- The purpose of the AAA is for researchers, the private and public sector actors, women and men farmers and civil society to collaboratively develop and apply new knowledge and innovations that contribute to reduced exposure to aflatoxin from maize.
- Scientists from CSIRO are leading the risk mapping and predictive model development, based on field trials and on farm surveys conducted by the Kenya Agricultural and Livestock Research Organisation, the Tanzanian Agricultural Research Institute and Ministry of Agriculture and Food Security, and other CAAREA/AAA project partners.
17 August 2016. Machakos. The Kenya Agricultural and Livestock Research Organisation has put up a laboratory to conduct research on the mycotoxins in the East Africa region. KALRO constructed a modular (small-scale) plant to manufacture Aflasafe KE01, a biopesticide to control aflatoxin, one of the most prevalent mycotoxin in the region.
The construction of the regional mycotoxin laboratory was supported by the World Bank which rehabilitated an existing building at the Katumani center while the equipment was provided by USAID through the Aflatoxin Policy and Program for East Africa (APPEAR) project, and USDA-ARS. It will be used for surveillance and monitoring of aflatoxin contamination as well as for developing biocontrol agents for aflatoxin management in Kenya and the Eastern African region. The total investment for this laboratory facility amounted to US$170,000.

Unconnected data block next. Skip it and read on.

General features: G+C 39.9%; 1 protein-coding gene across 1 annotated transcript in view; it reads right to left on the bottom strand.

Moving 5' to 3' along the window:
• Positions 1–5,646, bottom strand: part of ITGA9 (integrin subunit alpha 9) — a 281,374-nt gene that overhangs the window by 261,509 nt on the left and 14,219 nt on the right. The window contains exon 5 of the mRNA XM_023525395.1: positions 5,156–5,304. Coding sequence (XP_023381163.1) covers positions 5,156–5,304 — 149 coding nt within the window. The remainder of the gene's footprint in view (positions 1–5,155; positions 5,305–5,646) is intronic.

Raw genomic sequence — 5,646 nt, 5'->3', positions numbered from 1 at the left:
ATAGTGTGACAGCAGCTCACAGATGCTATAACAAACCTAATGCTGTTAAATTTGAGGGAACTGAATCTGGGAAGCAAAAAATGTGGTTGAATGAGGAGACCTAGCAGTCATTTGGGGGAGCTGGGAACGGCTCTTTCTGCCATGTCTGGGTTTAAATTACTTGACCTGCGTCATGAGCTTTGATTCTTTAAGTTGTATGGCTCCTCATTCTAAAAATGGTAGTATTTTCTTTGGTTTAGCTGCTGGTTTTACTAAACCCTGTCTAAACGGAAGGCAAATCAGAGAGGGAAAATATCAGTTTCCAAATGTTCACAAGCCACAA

Aflasafe KE01 was developed in partnership with KALRO, IITA, USDA-ARS, AATF, ACDI/VOCA, and the National Irrigation Board (NIB). These partners are also behind the construction of the modular plant which will cost US$800,000 and produce the biopesticide for the region. Currently the plant will be run by KALRO with technical backstopping
from IITA but it is hoped it will eventually attract the private sector for wide-scale production and distribution of the product.
Presentation of the Afla stop project: Storage and drying for aflatoxin prevention project
17 August 2016. Machakos.
Presentation of the Aflatoxin Test kits
18 August 2016 (Nairobi)
Presentation by and visit to the University of Nairobi
18 August 2016 (Nairobi)
19 August 2016 (Nairobi) + 22-23 August 2016 (Bitwa)
- Roundtable discussion with icipe Scientists
- Push-pull technology project – Prof Zeyaur Khan via video conference link from ITOC, Mbita
- Insects for food and feed – Dr Fiaboe Komi
- Postharvest pests – Dr. Christopher Mutungi
- Behavioural and Chemical Ecology Unit – Dr Baldwyn Torto
stemborer pests and striga weeds while enhancing soil health, leading to improved incomes and gender equity.
icipe’s recent observations indicate significantly reduced attack of maize by ear rots and mycotoxins with the push-pull technology, implying potential contribution of the technology to food safety. This presents an opportunity of managing the killer disease using a simple technology that also addresses a host of other production challenges affecting smallholder farmers. There is thus an urgent need to establish the underlying mechanisms by which the technology controls mycotoxins, principally aflatoxin, and to put in place approaches to ensure exploitation of the benefits of this system.